Toyota is Turning Old NiMH Batteries Into New Batteries
The Circle of Battery-Life
The more hybrid cars and battery electric cars are on the road, the more battery pack we'll eventually have to deal with. It's still a better problem to have than to have to deal with vehicles that burn significantly more non-renewable fossil fuels, with the waste products going straight in the atmosphere. At least the batteries are recycled, and consumers are being paid for their old batteries (which usually can still hold a lot of charge, so some might be used for other things before final recycling). But so far recycled batteries weren't always turned into new battery. That might change in the future...
Toyota Motor Corporation, along with Toyota Chemical Engineering, Sumitomo Metal Mining, and Primearth EV Energy, have partnered to recycle nickel in used hybrid-vehicle nickel-metal-hydride batteries for use in new nickel-metal-hydride batteries. The new facilities are only in Japan for now.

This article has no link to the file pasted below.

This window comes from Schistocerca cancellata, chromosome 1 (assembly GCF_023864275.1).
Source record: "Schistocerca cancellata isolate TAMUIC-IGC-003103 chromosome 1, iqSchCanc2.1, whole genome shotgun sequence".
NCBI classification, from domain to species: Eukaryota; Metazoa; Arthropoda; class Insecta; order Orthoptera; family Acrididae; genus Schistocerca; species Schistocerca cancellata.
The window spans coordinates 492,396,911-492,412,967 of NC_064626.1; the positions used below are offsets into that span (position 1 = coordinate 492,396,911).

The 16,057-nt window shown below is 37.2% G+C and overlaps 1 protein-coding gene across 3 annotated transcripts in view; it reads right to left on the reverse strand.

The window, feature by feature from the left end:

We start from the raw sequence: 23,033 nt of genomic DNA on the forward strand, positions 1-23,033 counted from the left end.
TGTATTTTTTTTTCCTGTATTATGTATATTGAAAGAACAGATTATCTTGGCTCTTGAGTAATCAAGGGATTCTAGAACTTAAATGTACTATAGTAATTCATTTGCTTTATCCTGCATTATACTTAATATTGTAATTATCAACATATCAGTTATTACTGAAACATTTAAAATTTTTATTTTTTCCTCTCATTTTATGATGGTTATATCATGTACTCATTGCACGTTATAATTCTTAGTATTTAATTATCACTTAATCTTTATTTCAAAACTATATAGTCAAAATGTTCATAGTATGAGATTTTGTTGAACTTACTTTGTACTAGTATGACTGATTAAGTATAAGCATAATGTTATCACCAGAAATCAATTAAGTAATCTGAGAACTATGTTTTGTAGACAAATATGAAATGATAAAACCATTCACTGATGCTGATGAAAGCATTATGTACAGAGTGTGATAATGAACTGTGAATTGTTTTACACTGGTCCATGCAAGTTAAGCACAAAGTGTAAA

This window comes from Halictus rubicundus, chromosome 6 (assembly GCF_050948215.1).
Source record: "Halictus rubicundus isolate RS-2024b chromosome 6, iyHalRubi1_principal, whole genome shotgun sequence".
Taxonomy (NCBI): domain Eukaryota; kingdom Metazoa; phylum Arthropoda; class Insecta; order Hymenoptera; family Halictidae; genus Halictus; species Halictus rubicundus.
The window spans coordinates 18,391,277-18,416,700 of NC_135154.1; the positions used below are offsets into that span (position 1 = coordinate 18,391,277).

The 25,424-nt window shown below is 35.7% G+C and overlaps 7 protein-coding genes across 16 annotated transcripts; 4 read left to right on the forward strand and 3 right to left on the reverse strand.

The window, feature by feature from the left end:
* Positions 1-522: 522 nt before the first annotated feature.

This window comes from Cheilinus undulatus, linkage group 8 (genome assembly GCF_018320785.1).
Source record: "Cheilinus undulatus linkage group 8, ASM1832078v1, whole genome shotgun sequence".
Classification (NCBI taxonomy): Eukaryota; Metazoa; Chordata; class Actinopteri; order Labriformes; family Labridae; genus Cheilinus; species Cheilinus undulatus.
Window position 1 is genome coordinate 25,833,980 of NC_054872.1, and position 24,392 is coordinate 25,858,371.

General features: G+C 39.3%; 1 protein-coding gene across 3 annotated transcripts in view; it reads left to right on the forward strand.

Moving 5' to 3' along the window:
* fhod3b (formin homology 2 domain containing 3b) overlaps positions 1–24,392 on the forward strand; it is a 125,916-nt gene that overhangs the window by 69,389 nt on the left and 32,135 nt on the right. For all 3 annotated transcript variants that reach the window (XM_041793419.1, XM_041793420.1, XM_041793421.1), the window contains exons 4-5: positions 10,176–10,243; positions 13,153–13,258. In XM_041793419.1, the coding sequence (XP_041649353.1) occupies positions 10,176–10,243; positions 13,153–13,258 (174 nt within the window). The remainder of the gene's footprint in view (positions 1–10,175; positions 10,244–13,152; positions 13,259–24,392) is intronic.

"Previously, nickel-metal-hydride batteries recovered by car dealers and vehicle dismantling businesses were subjected to reduction treatment, and scrap containing nickel was recycled as a raw material for stainless-steel manufacturing. Now, with the development of high-precision nickel sorting and extraction technology, materials can be introduced directly into the nickel-refining process, thus achieving 'battery-to-battery' recycling." (source)
I'm hoping that the same will be done with lithium-ion batteries, which will no doubt be more popular than NiMH batteries in the near-future. Li-ion batteries are already being recycled, but it would be great if they were turned directly into new batteries using processes that are as green and energy-efficient as possible.
I also encourage Toyota to bring this process to other markets where they sell lots of hybrids (North-America, Europe) as soon as possible.
Via Toyota, GCC
More on Hybrid Cars
Nissan Launches the Fuga Hybrid in Japan (Coming to US as an Infiniti in 2011)
Volvo to Make Plug-In Diesel Hybrid Based on V60 Wagon in 2012
2011 Hyundai Sonata Hybrid to be Eligible for $1,300 Tax Credit